Did a little bit of cleaning today and I finally boxed this fine piece of equipment back into the box.
It is now obsolete (since it won't ever play DVDs, it can only play VCDs and be a very expensive CD player). I paid $380 Canadian for this almost 11 years ago and it was worth every penny. I watched hundreds of fan subbed anime on the TV with it by converting/burning MPEGs onto CDs. It uses a C-Cube decoder chip which made well encoded videos look amazing (I have a feeling it upscaled)! I have legit Pioneer Hong Kong releases of Serial Experiments Lain and it was the next best thing to the LD release till the DVDs came out a couple of years later! Much better than even VHS despite the fact that VCD is supposed to be "VHS resolution"!
It has served me good, but now it is time to retire it into my "museum" collection. It still had the original AAA batteries loaded in the remote! Last time I even used it, was at least 5 years ago and was working. But instead of throwing these dead batteries away, I will keep them for completeness sakes.
I have no idea which intended market it is for. I bought it at Pacific Mall in Toronto (a huge Asian shopping mall) so more than likely it is a Chinese market gray import. The wallwart accepts only 220 volts and has two straight prongs which is used in China and Thailand (both countries uses 220 volts). I've seen pics of the players people in the Philippines and Singapore are selling used (from a Google image search) that uses the euro style plug. This baby even came with special NiCD batteries which could be charged directly from the player when not in use, enhancing its portability value. The batteries are unique because the sides of the negative ends are not wrapped in the plastic and are exposed metal so that a contact in the battery bay can "detect" NiCD batteries are installed.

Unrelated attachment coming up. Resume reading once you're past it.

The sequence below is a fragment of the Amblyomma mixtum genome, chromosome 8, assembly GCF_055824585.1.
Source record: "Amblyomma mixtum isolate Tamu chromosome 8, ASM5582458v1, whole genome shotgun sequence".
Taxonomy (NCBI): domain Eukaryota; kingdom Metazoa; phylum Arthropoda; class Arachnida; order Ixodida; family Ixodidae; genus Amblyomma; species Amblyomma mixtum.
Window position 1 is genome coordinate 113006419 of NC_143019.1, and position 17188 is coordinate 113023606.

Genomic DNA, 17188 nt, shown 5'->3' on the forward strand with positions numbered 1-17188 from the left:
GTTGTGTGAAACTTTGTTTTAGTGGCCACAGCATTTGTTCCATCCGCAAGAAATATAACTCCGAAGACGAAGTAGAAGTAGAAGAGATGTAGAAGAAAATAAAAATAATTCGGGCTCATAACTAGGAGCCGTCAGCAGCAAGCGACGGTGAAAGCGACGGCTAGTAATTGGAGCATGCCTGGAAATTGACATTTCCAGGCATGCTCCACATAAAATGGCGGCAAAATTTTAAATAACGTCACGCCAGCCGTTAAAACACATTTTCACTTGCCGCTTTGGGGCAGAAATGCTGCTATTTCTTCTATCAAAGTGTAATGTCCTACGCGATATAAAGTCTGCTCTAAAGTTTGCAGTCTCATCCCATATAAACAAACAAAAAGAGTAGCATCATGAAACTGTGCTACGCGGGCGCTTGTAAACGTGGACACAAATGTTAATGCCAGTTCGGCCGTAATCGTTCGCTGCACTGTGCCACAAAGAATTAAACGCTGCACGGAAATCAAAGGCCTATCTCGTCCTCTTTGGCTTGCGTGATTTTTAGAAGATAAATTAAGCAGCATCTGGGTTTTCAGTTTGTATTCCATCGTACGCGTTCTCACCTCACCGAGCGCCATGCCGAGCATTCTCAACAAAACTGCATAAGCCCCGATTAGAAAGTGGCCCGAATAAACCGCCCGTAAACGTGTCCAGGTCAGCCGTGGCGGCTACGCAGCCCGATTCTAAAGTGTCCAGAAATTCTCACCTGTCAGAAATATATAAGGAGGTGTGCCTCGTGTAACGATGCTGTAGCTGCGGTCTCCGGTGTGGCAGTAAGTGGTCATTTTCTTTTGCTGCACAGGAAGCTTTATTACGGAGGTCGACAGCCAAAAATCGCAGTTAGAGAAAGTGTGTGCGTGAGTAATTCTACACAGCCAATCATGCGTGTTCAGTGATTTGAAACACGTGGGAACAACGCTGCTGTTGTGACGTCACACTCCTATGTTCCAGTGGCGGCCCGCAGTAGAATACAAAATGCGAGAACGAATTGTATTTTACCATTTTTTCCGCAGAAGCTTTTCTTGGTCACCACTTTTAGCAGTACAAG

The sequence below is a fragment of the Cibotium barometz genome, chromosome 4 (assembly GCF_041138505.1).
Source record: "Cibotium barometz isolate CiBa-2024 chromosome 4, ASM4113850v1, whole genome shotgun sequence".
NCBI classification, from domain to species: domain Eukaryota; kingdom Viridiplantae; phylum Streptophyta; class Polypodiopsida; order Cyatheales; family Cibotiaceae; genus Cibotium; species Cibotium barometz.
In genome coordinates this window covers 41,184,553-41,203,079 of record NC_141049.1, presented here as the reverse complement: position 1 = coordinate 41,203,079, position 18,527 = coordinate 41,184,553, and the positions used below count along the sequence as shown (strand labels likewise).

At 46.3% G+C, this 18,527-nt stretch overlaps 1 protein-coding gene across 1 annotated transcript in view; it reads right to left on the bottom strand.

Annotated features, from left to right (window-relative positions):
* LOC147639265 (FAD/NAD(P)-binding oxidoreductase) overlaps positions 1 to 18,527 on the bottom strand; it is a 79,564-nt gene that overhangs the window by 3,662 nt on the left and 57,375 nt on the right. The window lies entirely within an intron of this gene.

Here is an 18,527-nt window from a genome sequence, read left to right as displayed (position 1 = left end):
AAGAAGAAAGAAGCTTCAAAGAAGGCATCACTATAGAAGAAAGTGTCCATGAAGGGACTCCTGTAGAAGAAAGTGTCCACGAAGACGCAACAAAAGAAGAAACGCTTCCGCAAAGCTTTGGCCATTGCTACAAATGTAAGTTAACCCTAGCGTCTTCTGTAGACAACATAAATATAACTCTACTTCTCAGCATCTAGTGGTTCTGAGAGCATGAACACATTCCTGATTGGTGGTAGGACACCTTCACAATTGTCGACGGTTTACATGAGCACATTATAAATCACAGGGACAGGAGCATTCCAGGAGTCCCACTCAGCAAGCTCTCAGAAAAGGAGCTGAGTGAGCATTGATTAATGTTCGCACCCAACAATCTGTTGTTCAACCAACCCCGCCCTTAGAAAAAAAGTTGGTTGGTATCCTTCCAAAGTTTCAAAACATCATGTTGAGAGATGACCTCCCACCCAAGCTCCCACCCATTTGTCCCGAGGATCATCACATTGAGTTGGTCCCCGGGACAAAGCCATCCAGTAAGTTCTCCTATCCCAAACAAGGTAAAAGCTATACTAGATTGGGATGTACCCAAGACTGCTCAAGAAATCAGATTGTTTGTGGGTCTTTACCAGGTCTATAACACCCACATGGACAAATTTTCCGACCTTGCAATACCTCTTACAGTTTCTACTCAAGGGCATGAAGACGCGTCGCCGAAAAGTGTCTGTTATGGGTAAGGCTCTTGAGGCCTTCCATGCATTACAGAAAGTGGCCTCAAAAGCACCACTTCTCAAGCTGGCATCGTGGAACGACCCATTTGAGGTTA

Anyway, all I can say is, this doesn't look like it's FCC approved
There's a "GK" market code on the serial number sticker. it is also printed on the manual (which shows "GK, GH, GCS, SG" on the bottom corner of the cover). Anyone know what it means? Interestingly, the manual is in English, Spanish, and Chinese. The only Asian country that has any significant Spanish speakers I can think of is the Philippines, but why leave Thai and Malay out?
There's also mounting holes for a dock, like other Panasonic CD players of that era. The manual makes no mention of this, but it is obvious with the big rectangular holes at the bottom and a screw hole on the hinged side (you can barely see this below the right corner of the battery cover).
Yup, just as the box says, it does do Karaoke due to the presence of the mic jack
and no, it's not for sale